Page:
Fires ignited by the atomic bomb attack on Hiroshima, Japan, on 6 August 1945 pumped smoke and soot into the upper troposphere and lower stratosphere and created the pyrocumulonimbus cloud seen in this photo, which was taken more than 3 hours after the attack. Credit: U.S. Army /

In three previous Youth Fusion articles we discussed the important connections between nuclear disarmament, human rights issues, and the SDGs. In this article, I will continue with the series but this time focusing on climate change. You must have heard of global warming and how it is threatening humanity? Well, nuclear weapons are even more dangerous to everything on the globe, especially regarding our climate and global food supplies. 

As the nine nuclear powers refuse to give up their nuclear weapons, disarmament communities around the world ares searching for alternative solutions such as the no-first-use policy in which a country promises not to  use its arsenals unless it is responding to a confirmed nuclear attack.Certain countries have adopted this policy, such as China and India. This can decrease the possibility of nuclear war but does not  eliminate the risk of it happening entirely. 

Furthermore, when the United States dropped a nuclear bomb on Hiroshima in 1945, according to the investigative report that was released in 1946 by the Manhattan Engineer District, whoever survived, humans as well as animals, had radiation poisoning within their bodies or severe injuries. In addition, when the operator error happened in the nuclear facility of Chernobyl in 1986, it caused contamination to million acres within Ukraine, and in other European countries as reported by J. Wargo, author of “Green Intelligence” they noticed the high radiation levels in their planted goods and the milk it was all caused due to radioactive fallout to the air.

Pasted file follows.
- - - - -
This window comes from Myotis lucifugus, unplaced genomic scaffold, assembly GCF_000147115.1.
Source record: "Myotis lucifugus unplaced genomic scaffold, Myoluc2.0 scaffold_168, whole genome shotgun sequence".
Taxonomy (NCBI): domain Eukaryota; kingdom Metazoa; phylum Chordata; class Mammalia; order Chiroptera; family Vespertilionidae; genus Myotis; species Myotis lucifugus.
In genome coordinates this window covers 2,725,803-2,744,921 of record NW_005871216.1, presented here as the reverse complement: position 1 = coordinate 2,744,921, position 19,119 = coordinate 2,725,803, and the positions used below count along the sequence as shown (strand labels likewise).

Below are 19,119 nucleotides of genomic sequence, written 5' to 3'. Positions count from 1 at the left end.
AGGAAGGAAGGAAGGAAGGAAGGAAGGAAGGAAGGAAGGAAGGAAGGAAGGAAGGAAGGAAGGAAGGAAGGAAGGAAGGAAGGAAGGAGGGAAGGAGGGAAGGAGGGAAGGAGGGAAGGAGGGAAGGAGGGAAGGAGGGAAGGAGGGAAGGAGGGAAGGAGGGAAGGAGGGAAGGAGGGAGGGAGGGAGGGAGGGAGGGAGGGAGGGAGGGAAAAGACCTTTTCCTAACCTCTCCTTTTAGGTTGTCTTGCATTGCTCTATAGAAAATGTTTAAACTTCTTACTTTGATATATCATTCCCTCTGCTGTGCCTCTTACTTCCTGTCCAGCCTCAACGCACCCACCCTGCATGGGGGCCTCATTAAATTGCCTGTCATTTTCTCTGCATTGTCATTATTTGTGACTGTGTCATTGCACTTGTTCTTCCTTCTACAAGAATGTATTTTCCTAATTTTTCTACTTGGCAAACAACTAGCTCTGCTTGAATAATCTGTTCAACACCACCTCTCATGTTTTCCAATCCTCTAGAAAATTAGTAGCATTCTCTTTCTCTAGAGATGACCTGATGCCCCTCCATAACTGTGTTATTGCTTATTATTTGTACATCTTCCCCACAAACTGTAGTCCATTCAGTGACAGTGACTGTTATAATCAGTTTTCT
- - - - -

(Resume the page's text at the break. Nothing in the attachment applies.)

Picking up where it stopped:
According to studies held by American professors, if a nuclear war happens, the temperature will rise, and most countries will not be able to grow crops for a long period. This would start a worldwide hunger strike. And as Alan Robock, the co-author of the study, told The Guardian: “Nuclear weapons are the greatest environmental danger to the planet from humans, not global warming or ozone depletion.” Not to mention the smoke generated from the bombs, which is able to block sunlight, putting the world in complete darkness causing drastic changes in the temperature. Scientists call this nuclear winter. The bigger question is: how long might these effects last? The answer stays unknown and I hope it will always be like this. 

On the other hand, climate change can increase the risk of armed violence. A study in 2019 shows that estimated climate change has influenced between 3% and 20% of armed conflict risk over the past century. In a speech to the UN Security Council, Secretary-General António Guterres called climate change a “crisis multiplier”, wherein countries that are experiencing drought or displaced communities find that the risk of conflict is increased, such conflicts had happened before due to climate change. 

In conclusion, the relationship between climate change and war is a positive correlation: climate change fuels war and war fuels climate change, including the devastating possibility of nuclear weapons use in war or the risk of accidental nuclear weapons detonations. This means that by being active and fighting for any one of the global challenges, be it climate change, human rights or the SDGs, you are fighting for all of the causes at once. I hope you found this article informative and thank you for your time. 

Author: Sajidah Masoud

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